Plural Harm

In this paper, I construct and defend an account of harm, specifically, all-things-considered overall harm. I start with a simple comparative account, on which an event harms a person provided that she would have been better off had it not occurred. The most significant problems for this account are overdetermination and preemption cases. However, a counterfactual comparative approach of some sort is needed to make sense of harm, or so I argue. I offer a counterfactual comparative theory that accounts nicely for such cases, by taking claims about harm to be, potentially, irreducibly plural. In some cases, there are some events such that they are harmful, even if no one of them is such that it is harmful. I try to work out the details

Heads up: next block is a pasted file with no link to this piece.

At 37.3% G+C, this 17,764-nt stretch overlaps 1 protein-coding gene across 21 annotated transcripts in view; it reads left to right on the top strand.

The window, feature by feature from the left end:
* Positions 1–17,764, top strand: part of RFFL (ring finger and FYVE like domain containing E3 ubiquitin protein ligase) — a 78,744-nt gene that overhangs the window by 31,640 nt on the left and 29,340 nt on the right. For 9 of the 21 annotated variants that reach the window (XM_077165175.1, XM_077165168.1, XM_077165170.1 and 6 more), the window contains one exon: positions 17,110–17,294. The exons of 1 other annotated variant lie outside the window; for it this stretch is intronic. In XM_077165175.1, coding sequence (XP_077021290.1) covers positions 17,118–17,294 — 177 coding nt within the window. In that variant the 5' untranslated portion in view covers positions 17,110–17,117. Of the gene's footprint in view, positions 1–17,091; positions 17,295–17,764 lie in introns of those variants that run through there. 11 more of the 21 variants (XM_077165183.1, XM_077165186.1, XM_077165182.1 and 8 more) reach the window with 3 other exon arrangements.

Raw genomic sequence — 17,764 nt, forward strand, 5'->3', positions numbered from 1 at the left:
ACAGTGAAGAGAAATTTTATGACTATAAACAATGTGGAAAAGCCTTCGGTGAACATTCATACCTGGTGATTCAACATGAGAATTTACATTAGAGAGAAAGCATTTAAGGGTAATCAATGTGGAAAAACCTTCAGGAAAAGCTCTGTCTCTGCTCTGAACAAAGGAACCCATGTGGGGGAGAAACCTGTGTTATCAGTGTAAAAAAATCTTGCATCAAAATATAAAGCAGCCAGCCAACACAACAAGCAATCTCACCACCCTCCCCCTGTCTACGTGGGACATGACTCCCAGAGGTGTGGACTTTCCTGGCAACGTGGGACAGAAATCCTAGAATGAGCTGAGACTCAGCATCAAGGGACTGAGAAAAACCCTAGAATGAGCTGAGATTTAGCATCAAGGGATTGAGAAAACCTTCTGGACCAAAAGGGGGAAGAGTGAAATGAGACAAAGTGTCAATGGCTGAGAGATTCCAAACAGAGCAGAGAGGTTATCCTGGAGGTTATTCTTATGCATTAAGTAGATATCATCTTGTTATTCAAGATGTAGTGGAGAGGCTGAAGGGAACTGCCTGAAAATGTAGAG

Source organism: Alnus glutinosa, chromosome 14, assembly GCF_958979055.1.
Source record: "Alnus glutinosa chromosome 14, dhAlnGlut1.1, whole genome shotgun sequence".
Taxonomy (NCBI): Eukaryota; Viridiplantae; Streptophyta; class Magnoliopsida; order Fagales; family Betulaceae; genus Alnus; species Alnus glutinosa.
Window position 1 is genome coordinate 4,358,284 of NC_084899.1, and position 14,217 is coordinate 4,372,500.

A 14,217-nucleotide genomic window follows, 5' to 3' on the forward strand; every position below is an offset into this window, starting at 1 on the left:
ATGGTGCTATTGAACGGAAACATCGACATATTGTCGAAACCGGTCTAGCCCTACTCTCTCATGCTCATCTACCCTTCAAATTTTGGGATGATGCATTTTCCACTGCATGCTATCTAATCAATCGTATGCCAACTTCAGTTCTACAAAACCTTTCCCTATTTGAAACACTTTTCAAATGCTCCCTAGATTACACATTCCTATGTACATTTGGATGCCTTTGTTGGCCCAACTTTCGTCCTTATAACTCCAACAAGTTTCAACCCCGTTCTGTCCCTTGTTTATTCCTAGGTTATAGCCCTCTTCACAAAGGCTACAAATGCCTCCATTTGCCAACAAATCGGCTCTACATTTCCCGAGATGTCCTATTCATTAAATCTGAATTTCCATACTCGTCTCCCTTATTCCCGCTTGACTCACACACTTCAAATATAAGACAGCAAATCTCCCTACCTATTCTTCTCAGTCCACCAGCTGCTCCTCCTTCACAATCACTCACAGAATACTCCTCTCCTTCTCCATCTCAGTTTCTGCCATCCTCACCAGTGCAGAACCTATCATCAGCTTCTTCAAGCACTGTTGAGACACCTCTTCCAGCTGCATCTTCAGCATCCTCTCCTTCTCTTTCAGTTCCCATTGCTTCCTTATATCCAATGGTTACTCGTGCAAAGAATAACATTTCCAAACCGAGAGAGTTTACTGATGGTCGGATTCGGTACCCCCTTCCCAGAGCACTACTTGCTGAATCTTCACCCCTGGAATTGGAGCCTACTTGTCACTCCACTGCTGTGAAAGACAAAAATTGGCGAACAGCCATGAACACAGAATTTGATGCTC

Keywords harm  comparative harm  extrinsic value  counterfactuals  death
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DOI 10.1111/phpr.12033
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Nathan Hanna (2016). Harm: Omission, Preemption, Freedom. Philosophy and Phenomenological Research 93 (2):251-73.

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